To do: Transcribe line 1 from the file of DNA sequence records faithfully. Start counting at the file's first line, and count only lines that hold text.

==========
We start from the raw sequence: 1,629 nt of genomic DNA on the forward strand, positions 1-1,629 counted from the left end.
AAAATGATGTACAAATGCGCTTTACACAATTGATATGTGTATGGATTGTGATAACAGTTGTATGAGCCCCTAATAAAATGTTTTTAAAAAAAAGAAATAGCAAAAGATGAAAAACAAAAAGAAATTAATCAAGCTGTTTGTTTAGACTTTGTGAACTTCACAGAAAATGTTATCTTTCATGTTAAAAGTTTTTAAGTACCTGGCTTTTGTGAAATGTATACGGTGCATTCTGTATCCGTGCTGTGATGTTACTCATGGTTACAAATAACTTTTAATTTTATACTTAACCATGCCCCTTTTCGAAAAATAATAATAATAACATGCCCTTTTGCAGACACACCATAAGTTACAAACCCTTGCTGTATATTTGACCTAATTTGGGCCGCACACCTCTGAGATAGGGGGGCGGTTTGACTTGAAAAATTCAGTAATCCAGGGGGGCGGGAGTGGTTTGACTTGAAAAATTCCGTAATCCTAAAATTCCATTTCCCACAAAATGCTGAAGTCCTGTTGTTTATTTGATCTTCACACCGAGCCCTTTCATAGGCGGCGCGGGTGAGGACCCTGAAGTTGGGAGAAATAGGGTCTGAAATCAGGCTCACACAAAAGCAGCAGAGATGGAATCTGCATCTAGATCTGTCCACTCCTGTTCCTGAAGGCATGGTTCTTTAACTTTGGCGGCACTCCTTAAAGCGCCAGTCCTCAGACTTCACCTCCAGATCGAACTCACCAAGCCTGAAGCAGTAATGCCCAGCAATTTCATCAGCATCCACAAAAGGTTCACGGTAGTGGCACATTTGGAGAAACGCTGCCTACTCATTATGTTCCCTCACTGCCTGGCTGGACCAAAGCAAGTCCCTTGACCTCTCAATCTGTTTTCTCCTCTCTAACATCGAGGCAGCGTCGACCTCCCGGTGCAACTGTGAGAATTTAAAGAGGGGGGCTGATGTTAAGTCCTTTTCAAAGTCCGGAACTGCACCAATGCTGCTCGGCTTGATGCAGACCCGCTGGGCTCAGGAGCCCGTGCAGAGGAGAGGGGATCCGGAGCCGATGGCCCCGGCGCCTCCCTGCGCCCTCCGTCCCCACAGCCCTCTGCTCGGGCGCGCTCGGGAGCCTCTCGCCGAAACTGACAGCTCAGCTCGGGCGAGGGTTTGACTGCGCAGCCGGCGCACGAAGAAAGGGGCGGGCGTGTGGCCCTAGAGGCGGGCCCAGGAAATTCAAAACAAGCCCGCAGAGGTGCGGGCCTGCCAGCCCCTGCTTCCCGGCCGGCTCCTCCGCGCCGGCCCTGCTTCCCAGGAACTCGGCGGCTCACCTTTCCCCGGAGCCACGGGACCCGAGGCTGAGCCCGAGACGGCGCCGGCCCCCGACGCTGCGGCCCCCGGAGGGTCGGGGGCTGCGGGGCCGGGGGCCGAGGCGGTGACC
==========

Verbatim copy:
We start from the raw sequence: 1,629 nt of genomic DNA on the forward strand, positions 1-1,629 counted from the left end.